Wool keratin fiber, one of the earliest natural fibers used by human beings, is considered an important raw material in the textile industry because of its excellent mechanical and thermal properties. A great quantity of short fibers and crude fibers are discarded during wool weaving every year, and a mass of waste wool keratin textile fibers are abandoned in our daily life; this not only causes a waste of keratin resources but also pollutes the environment. Because about 50 wt % of these waste wool fibers are made of keratin, a usable protein, they have been regarded a renewable resource worthy of a better study of the recycling of waste wool fibers for effective utilization. Keratin molecules, which are not dissolved under normal conditions, are highly crosslinked, three-dimensional stable structures with disulfide bonds, hydrogen bonds, salt bonds, and other bonds. Therefore, the dissolution procedure of keratin is the basis and premise of using these renewable resources. The key step of the preparation of a keratin solution is to make the bonds rupture; this provides crosslink between the keratin macromolecules. At present, there are several methods for obtaining wool keratin solutions, such as the oxidation method, the reduction method, and ionic liquids. Yu and Fan reported that anisotropic cortical cells could be extracted from waste wool fibers by formic acid ultrasonic treatment and could be successively included in different proportions in a chitosan matrix to make film-forming composites suitable for film casting and filament spinning. Among all of the methods listed previously, ionic liquids, which can also be called room temperature molten salts and are typically composed of organic cations and large anions, are quite unique for their low volatility, wide liquid range, good thermal stability, strong solvent power for organic and inorganic compounds, high ionic conductivity, and wide electrochemical window. Because of these special structures compared to the traditional molecular solvents, ionic liquids as solvents for the dissolution of natural polymer materials (e.g., cellulose and silk protein) and the preparation of nanoparticles, have exhibited promising applications in materials science.[6-8] Researchers have used 1-allyl-3-methylimidazolium chloride ([AMIM]+Cl−) and 1-Butyl-3-methylimidazolium Chloride [BMIM]+Cl− as solvents to dissolve wool fabric and have measured the properties of regenerated films.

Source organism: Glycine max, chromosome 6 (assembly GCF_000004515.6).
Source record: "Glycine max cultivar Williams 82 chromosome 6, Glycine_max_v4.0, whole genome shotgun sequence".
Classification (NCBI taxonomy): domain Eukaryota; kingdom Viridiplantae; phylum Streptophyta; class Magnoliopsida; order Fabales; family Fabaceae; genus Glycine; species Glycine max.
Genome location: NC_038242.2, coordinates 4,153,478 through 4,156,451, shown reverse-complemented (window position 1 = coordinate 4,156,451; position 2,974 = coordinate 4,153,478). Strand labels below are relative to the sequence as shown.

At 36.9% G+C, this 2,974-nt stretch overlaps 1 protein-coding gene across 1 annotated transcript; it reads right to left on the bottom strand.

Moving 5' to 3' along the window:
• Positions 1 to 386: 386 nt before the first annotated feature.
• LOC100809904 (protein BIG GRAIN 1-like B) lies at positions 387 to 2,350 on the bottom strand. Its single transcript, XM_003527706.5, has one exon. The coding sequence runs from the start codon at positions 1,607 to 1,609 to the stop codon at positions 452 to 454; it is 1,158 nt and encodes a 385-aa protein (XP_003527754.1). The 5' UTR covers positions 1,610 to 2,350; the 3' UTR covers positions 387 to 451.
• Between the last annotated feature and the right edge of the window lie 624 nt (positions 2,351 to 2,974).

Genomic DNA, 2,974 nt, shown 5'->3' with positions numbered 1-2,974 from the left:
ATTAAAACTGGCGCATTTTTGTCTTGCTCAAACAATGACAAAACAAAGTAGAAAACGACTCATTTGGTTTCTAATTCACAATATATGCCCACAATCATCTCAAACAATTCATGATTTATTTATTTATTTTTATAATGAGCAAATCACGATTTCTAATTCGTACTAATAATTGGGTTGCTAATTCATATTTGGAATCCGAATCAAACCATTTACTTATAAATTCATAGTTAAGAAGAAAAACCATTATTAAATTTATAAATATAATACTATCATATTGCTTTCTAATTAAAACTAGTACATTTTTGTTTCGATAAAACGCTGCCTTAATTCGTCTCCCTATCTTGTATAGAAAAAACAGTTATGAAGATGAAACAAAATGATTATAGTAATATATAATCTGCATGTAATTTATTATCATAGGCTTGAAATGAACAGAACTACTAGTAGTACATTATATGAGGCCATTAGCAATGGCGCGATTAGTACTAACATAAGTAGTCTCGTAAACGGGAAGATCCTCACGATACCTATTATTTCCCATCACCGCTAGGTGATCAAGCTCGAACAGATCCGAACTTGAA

Indium tin oxide (ITO) is receiving a great deal of attention because of its outstanding optical and electrical properties. ITO is the most widely used transparent conducting oxide material for its excellent characteristics in conductivity and optical transparency and its good surface features.[10, 11] Thus, it has a wide variety of applications, including flat panel displays, functional glass, and solar cells. Several synthesis and processing methods for making ITO nanostructures have been reported. One of the approaches is based on thin-film deposition; another uses solution-based synthesis. ITO can be fabricated in the form of thin films with various techniques, such as physical and chemical vapor deposition, which are quite cost intensive. Solution-based approaches, including solvothermal synthesis and the coprecipitation method, have gained more popularity over the deposition approach. Kanga et al. reported that ITO nanospheres of various sizes can be synthesized by the selective etching of ITO thin films with diluted HCl solution as the etchant. Moreover, the sizes of the ITO nanospheres can be readily controlled by variation of the thicknesses of the ITO films. Ding et al. synthesized nanoscale ITO particles with a distribution of particle size of 30–90 nm by liquid-phase coprecipitation method under given conditions with solutions of indium chloride, tin chloride, ammonia, and two kinds of surfactants as dispersants. In the consideration of a fast and inexpensive fabrication method, the wet-chemical deposition of ITO nanoparticles as an alternating approach should be preferred.
Although many successes have been focused on the optoelectrical properties of ITO fabricated on glass or on plastic foil, little work has been done to discuss the properties of its composite films prepared on other substrates. In this study, a functional composite of wool keratin and nano-ITO was successfully prepared by a new and simple method. The process involved the following steps: (1) dissolving the wool keratin fibers with a new type of green solvent, ionic liquids; (2) adding the ITO powder prepared by the coprecipitation method into wool/ionic liquid solution, and finally (3) obtaining the composite material by its regeneration from a wool/ionic liquid solution. The structures and optoelectrical properties of the functional composite were also studied.